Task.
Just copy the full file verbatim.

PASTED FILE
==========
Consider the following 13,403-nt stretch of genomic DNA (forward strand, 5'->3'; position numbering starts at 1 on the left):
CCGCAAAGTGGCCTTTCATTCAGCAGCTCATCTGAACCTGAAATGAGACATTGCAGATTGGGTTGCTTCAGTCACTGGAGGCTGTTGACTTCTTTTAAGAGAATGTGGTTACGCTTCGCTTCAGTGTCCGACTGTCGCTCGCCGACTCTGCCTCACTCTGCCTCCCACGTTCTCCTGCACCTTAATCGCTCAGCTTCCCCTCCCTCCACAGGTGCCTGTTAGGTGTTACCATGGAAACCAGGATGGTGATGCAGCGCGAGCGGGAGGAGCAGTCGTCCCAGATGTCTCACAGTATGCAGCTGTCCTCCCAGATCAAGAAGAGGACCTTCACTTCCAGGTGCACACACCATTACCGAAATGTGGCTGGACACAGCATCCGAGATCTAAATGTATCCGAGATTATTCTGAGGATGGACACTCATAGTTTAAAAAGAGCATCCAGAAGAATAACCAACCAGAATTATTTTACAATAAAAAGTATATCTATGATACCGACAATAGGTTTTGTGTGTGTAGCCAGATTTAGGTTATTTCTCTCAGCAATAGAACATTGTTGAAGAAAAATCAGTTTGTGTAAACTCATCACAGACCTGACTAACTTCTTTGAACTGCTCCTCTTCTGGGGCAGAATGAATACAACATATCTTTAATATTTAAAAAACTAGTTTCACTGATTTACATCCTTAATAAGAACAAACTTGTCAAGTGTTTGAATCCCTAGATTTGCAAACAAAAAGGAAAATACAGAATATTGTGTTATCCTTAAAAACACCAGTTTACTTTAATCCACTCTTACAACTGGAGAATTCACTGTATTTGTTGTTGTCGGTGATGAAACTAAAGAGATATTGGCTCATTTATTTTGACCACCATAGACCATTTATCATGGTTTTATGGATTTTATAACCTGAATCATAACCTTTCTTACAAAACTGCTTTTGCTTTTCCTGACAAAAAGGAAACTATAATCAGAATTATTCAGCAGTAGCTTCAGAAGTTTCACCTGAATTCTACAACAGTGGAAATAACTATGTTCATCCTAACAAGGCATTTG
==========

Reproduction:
Consider the following 13,403-nt stretch of genomic DNA (forward strand, 5'->3'; position numbering starts at 1 on the left):
CCGCAAAGTGGCCTTTCATTCAGCAGCTCATCTGAACCTGAAATGAGACATTGCAGATTGGGTTGCTTCAGTCACTGGAGGCTGTTGACTTCTTTTAAGAGAATGTGGTTACGCTTCGCTTCAGTGTCCGACTGTCGCTCGCCGACTCTGCCTCACTCTGCCTCCCACGTTCTCCTGCACCTTAATCGCTCAGCTTCCCCTCCCTCCACAGGTGCCTGTTAGGTGTTACCATGGAAACCAGGATGGTGATGCAGCGCGAGCGGGAGGAGCAGTCGTCCCAGATGTCTCACAGTATGCAGCTGTCCTCCCAGATCAAGAAGAGGACCTTCACTTCCAGGTGCACACACCATTACCGAAATGTGGCTGGACACAGCATCCGAGATCTAAATGTATCCGAGATTATTCTGAGGATGGACACTCATAGTTTAAAAAGAGCATCCAGAAGAATAACCAACCAGAATTATTTTACAATAAAAAGTATATCTATGATACCGACAATAGGTTTTGTGTGTGTAGCCAGATTTAGGTTATTTCTCTCAGCAATAGAACATTGTTGAAGAAAAATCAGTTTGTGTAAACTCATCACAGACCTGACTAACTTCTTTGAACTGCTCCTCTTCTGGGGCAGAATGAATACAACATATCTTTAATATTTAAAAAACTAGTTTCACTGATTTACATCCTTAATAAGAACAAACTTGTCAAGTGTTTGAATCCCTAGATTTGCAAACAAAAAGGAAAATACAGAATATTGTGTTATCCTTAAAAACACCAGTTTACTTTAATCCACTCTTACAACTGGAGAATTCACTGTATTTGTTGTTGTCGGTGATGAAACTAAAGAGATATTGGCTCATTTATTTTGACCACCATAGACCATTTATCATGGTTTTATGGATTTTATAACCTGAATCATAACCTTTCTTACAAAACTGCTTTTGCTTTTCCTGACAAAAAGGAAACTATAATCAGAATTATTCAGCAGTAGCTTCAGAAGTTTCACCTGAATTCTACAACAGTGGAAATAACTATGTTCATCCTAACAAGGCATTTG